[Update 2010-08-28] Some helpful readers on a private mailing list provided clues to what is going on with locate. The update is at the bottom.
locate is a command-line (Terminal) utility that runs on the Unix underpinnings of Mac OSX. Its purpose is to help you find files, by their name or partial name, wherever they are stored in the file system. But OSX’s locate will not report on files stored in particular locations. It turns out to be a question of file permissions; the limitation may have been sensible on a multi-user Unix machine 20 years ago, but it makes little sense on a single-user personal computer such as mine.
For example, if you use the Finder to examine files in ~/Library/Preferences, and pick one of them by name, locate will not find it. Same for files in ~/Library/Cookies and ~/Library//FileSync. Yet the utility does index and report on files in ~/Library/Logs and ~/Library/Calendars.
The database that locate uses is created by running the script /usr/libexec/locate.updatedb. (Before Snow Leopard this script used to be run automatically, as a cron job, once per week; from SL onward it is not run weekly, and it is left to the user to run it or to set up automatic execution.) Looking through this shell script, one sees that the directories /private/tmp, /private/var/folders, and /private/var/tmp are excluded from indexing (as is any Time Machine backup volume that happens to be mounted). Yet details of the directory-by-directory selectivity inside ~/Library are not manifested in the script.
After a little poking around, the pattern becomes evident: if a parent directory has Unix permissions of 755 = drwxr-xr-x — i.e., full access to Owner and readable to Group and Others — its files are indexed. If the parent directory’s permissions are 700 = drwx------ — no access to Group and Others — the contained files are not indexed. This makes little sense, because the indexing command I use runs as root (sudo nice /usr/libexec/locate.updatedb), and files in the more restricted directories are visible to root.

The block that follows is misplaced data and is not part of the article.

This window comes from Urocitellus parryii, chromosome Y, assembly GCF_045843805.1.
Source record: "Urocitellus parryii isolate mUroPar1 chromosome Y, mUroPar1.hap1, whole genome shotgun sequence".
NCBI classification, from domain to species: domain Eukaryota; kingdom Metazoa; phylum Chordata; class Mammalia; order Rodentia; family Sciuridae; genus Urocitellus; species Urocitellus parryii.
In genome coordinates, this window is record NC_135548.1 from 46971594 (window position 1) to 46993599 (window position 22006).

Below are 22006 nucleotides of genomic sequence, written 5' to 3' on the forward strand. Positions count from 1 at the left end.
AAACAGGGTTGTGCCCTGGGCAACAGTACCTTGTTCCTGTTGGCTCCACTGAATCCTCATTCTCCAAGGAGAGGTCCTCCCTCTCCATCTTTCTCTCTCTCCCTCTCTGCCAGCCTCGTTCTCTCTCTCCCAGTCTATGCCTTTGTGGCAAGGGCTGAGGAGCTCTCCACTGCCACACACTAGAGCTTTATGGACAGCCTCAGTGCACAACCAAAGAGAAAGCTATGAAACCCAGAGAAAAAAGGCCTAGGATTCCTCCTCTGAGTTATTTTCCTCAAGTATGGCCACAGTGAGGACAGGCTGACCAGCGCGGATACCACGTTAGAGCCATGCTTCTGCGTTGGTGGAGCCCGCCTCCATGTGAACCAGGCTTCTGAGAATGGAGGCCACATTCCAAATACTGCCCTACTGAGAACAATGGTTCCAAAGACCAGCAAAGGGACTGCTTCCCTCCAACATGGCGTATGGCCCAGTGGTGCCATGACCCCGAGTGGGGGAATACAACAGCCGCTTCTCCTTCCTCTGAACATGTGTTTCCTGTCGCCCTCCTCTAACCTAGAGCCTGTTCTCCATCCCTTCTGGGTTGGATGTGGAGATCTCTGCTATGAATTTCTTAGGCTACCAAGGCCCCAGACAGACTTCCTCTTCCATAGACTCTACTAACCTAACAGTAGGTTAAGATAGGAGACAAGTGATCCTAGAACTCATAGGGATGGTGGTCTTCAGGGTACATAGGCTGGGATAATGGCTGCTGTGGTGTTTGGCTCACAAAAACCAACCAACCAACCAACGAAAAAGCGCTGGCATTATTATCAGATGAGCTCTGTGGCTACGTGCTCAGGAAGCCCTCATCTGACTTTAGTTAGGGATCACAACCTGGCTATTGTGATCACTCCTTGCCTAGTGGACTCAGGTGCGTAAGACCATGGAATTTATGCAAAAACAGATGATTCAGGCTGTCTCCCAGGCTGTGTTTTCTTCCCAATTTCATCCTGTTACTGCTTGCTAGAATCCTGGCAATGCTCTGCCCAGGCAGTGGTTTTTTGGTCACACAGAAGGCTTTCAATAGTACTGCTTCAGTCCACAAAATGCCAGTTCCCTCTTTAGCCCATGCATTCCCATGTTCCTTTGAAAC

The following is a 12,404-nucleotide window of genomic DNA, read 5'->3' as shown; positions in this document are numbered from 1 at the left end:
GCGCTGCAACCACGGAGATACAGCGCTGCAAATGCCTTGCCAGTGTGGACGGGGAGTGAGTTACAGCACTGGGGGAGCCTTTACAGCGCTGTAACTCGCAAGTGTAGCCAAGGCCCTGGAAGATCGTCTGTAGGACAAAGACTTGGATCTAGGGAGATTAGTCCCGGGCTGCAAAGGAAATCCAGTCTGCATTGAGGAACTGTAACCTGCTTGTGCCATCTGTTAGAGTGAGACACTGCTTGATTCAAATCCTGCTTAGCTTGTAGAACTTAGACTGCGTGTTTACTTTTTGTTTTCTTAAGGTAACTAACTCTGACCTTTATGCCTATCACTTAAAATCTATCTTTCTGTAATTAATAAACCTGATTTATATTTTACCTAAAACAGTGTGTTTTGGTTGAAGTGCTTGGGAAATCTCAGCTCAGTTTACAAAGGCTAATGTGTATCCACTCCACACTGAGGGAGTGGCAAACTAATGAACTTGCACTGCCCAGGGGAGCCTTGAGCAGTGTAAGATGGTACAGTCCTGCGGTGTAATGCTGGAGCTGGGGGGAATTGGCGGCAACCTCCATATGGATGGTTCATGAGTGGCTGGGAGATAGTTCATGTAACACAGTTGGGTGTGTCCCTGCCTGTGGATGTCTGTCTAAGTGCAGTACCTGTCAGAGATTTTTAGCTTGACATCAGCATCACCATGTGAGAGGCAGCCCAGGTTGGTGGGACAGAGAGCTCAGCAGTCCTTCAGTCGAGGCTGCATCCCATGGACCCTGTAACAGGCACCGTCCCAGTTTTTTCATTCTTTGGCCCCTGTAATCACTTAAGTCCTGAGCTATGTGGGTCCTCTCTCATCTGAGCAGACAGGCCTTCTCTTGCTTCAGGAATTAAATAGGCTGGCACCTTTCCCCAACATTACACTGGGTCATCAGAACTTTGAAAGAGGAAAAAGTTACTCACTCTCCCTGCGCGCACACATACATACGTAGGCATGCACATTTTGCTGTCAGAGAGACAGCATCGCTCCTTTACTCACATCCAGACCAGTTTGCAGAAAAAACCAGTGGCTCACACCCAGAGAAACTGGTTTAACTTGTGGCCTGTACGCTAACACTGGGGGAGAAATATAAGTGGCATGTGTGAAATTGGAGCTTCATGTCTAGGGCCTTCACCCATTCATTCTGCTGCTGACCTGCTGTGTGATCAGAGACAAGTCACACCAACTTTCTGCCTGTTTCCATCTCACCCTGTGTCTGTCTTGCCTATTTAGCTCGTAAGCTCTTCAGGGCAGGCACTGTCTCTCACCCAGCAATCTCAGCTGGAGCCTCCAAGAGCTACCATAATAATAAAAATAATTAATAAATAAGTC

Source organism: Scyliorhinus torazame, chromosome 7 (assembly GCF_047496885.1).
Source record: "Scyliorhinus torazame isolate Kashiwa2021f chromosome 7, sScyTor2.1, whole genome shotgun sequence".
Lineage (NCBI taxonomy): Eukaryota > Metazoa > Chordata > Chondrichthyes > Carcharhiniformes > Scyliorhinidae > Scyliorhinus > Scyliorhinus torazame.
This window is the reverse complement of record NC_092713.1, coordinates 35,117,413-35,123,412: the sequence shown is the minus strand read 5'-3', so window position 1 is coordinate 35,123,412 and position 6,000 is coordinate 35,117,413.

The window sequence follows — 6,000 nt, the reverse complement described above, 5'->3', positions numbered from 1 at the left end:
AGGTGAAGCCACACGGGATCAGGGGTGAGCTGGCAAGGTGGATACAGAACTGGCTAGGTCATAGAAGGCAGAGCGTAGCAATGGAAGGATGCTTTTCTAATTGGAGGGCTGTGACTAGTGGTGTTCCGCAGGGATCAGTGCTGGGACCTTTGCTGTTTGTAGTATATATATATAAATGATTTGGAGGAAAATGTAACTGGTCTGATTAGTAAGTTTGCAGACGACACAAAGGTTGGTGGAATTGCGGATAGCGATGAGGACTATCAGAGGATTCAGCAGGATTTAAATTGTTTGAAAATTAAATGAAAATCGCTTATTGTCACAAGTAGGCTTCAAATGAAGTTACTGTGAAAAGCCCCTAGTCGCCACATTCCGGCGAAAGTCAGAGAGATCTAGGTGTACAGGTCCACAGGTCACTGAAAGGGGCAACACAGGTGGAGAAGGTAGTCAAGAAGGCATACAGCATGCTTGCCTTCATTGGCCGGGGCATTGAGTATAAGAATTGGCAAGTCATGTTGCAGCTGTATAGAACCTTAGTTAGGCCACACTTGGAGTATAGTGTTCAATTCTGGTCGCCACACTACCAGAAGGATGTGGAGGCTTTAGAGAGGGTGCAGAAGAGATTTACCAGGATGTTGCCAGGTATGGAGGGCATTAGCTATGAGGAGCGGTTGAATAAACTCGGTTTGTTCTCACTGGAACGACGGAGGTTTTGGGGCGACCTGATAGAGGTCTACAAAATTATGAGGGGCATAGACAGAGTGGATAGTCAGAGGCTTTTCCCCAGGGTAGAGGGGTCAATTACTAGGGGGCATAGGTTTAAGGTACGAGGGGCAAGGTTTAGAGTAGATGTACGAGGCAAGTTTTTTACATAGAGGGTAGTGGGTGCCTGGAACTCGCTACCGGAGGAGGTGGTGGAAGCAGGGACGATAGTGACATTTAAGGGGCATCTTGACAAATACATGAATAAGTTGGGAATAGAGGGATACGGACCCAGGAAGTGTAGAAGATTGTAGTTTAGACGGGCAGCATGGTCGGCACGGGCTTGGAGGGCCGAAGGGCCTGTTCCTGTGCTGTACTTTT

Thanks to a few knowledgeable folks on a private mailing list, here is what I have learned about OSX’s locate:
- The locate shipped with Mac OSX is ancient; how old I am not sure, but the man page dates from 2006. (A more modern version is slocate, a Linux utility available via the MacPorts project.)
- The database /var/db/locate.database includes all files on the volume, but locate only reports on files readable by user nobody, group nobody, or world.
- One can edit a copy of /usr/libexec/locate.updatedb and put the edited copy in place either by hand or via launchctl. I replaced three occurrences of “nobody” with my username in that script, reran it, and now locate reports on all files under ~/Library — indeed on all files readable by my user.
- The find utility finds and reports on all files regardless of ownership or permissions. It's great if you know where to begin looking, but slow and resource-intensive if you begin at / . The point of locate, as I originally used it when encountering the limitations described here, is to help you figure out where to begin looking. updatedb actually uses find to populate the database, which locate searches rapidly.